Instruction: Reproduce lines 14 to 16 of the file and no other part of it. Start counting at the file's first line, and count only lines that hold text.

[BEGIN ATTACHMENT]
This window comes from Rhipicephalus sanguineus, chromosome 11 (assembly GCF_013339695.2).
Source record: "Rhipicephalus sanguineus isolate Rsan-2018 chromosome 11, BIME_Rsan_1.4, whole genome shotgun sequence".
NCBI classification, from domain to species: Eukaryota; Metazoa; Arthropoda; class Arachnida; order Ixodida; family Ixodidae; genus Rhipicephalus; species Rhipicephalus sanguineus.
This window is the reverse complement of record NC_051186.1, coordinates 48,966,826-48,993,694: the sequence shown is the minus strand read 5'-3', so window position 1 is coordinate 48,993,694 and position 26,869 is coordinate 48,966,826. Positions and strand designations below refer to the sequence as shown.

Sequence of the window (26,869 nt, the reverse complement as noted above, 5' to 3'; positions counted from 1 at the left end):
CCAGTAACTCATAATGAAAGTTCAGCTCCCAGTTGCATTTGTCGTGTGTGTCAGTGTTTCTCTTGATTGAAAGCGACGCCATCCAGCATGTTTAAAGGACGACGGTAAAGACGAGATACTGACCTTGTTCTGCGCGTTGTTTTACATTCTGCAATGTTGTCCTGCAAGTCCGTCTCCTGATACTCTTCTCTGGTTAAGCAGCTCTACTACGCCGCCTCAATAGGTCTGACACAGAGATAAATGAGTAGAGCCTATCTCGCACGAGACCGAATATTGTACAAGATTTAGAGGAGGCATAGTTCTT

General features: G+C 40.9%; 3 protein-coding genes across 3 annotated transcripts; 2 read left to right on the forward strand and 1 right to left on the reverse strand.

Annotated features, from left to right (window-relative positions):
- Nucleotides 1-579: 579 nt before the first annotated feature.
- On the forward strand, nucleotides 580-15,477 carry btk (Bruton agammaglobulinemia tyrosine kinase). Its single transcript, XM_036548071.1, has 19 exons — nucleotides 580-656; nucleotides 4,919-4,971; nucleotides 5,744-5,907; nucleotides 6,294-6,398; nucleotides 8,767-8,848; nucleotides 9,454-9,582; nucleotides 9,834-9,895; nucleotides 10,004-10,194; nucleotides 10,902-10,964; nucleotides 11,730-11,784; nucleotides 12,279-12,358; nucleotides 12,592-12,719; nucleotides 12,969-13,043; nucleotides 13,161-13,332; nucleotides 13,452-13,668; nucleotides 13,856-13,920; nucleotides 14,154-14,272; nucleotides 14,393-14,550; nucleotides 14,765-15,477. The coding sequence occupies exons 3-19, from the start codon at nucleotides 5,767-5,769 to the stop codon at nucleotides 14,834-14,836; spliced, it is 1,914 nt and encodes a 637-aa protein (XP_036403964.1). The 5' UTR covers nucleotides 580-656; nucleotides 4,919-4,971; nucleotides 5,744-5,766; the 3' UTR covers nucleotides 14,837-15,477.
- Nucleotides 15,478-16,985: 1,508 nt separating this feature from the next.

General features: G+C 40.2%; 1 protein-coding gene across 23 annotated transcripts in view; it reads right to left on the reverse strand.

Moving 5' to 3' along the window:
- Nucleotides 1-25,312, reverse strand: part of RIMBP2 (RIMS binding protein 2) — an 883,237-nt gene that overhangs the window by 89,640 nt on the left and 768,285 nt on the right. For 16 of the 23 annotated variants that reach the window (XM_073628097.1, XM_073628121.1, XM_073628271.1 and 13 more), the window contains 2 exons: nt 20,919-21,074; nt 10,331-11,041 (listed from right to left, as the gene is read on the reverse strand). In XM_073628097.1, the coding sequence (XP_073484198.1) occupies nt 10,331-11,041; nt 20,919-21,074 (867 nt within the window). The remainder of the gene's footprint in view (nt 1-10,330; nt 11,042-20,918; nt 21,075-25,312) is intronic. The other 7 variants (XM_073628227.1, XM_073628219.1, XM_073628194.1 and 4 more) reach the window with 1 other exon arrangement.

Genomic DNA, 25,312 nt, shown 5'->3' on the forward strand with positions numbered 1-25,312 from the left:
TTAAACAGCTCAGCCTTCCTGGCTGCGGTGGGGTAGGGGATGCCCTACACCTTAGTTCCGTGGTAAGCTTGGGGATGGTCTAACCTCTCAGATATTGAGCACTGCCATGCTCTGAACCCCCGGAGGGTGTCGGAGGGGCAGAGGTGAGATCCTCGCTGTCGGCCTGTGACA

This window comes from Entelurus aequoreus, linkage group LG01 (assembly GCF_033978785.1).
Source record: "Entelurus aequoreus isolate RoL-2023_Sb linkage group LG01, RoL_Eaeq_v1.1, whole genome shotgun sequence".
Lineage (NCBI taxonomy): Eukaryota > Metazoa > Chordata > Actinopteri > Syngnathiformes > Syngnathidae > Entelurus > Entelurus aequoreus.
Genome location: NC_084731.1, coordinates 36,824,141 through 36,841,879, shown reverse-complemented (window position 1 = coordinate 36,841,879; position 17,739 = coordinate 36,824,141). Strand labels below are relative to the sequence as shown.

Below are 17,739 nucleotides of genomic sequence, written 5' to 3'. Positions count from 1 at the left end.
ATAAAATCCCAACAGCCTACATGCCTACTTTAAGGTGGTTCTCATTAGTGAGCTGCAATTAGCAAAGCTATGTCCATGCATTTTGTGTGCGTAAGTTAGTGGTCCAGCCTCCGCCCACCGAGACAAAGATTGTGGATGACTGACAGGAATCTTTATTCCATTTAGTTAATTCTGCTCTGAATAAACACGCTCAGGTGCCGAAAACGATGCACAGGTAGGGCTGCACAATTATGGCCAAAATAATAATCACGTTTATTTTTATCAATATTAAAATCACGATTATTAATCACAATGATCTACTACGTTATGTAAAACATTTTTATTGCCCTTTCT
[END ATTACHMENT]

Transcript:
- Nucleotides 1-25,312, reverse strand: part of RIMBP2 (RIMS binding protein 2) — an 883,237-nt gene that overhangs the window by 89,640 nt on the left and 768,285 nt on the right. For 16 of the 23 annotated variants that reach the window (XM_073628097.1, XM_073628121.1, XM_073628271.1 and 13 more), the window contains 2 exons: nt 20,919-21,074; nt 10,331-11,041 (listed from right to left, as the gene is read on the reverse strand). In XM_073628097.1, the coding sequence (XP_073484198.1) occupies nt 10,331-11,041; nt 20,919-21,074 (867 nt within the window). The remainder of the gene's footprint in view (nt 1-10,330; nt 11,042-20,918; nt 21,075-25,312) is intronic. The other 7 variants (XM_073628227.1, XM_073628219.1, XM_073628194.1 and 4 more) reach the window with 1 other exon arrangement.

Genomic DNA, 25,312 nt, shown 5'->3' on the forward strand with positions numbered 1-25,312 from the left:
TTAAACAGCTCAGCCTTCCTGGCTGCGGTGGGGTAGGGGATGCCCTACACCTTAGTTCCGTGGTAAGCTTGGGGATGGTCTAACCTCTCAGATATTGAGCACTGCCATGCTCTGAACCCCCGGAGGGTGTCGGAGGGGCAGAGGTGAGATCCTCGCTGTCGGCCTGTGACA